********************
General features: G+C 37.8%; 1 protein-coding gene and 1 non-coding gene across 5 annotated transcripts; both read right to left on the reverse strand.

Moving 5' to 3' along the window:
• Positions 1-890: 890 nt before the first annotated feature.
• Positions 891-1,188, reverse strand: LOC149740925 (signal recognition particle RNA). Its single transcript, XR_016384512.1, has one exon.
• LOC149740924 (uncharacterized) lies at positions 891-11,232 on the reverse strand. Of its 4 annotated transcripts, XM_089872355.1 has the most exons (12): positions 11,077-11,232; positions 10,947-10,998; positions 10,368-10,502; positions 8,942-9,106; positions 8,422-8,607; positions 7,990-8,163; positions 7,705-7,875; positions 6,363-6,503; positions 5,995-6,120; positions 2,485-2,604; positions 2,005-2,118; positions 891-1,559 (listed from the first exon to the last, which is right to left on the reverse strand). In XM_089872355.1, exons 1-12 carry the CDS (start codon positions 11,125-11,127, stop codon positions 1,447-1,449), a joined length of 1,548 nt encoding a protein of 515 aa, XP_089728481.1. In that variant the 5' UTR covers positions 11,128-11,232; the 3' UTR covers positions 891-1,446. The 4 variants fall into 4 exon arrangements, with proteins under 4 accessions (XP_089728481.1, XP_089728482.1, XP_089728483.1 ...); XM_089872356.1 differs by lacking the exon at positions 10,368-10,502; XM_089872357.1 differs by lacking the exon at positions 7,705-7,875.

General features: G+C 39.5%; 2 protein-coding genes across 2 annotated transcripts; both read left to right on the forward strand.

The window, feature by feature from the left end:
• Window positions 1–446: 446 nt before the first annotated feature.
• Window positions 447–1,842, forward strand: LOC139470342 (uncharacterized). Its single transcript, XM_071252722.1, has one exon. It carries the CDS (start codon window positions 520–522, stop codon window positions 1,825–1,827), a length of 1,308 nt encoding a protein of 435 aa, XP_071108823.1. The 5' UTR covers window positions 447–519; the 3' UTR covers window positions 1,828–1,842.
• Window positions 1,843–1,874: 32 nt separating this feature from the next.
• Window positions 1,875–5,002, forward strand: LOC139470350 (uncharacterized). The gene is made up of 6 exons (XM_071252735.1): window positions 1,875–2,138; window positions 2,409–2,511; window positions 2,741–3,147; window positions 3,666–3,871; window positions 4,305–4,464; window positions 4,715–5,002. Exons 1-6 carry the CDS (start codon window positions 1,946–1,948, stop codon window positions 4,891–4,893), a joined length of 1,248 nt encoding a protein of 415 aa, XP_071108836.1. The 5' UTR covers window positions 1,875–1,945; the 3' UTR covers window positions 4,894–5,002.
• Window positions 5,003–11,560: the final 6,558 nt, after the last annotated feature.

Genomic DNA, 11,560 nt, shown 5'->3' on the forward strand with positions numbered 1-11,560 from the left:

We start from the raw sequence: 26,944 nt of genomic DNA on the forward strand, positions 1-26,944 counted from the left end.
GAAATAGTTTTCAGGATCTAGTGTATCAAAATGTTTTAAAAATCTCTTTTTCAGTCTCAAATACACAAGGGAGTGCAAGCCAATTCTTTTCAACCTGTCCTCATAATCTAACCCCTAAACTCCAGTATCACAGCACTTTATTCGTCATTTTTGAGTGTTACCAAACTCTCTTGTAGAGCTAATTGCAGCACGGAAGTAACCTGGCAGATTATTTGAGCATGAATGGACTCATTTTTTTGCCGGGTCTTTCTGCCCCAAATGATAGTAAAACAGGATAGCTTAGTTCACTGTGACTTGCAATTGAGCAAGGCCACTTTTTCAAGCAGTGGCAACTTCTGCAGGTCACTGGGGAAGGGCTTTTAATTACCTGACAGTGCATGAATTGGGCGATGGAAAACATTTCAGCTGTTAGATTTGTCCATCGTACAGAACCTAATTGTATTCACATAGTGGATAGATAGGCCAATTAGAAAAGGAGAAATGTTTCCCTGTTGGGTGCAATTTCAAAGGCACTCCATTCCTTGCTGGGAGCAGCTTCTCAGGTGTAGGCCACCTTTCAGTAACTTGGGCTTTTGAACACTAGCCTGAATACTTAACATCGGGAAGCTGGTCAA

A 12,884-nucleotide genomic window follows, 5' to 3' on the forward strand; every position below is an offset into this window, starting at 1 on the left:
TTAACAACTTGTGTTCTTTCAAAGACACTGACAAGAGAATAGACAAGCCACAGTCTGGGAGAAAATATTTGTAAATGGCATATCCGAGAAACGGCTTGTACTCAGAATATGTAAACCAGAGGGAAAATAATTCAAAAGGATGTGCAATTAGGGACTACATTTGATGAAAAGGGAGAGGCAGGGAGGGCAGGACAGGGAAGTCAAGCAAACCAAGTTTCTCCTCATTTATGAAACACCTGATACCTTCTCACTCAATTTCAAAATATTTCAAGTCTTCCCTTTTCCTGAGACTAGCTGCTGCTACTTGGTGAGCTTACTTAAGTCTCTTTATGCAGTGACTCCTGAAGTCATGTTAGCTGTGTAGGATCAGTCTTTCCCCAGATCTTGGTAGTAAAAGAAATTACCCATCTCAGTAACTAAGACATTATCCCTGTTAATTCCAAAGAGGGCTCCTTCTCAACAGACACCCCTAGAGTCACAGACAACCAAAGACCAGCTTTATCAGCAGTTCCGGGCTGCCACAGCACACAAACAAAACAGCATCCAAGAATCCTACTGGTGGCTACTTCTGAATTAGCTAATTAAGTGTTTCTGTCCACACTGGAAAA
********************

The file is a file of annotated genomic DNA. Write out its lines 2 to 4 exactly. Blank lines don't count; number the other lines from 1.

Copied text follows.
Moving 5' to 3' along the window:
• Positions 1-890: 890 nt before the first annotated feature.
• Positions 891-1,188, reverse strand: LOC149740925 (signal recognition particle RNA). Its single transcript, XR_016384512.1, has one exon.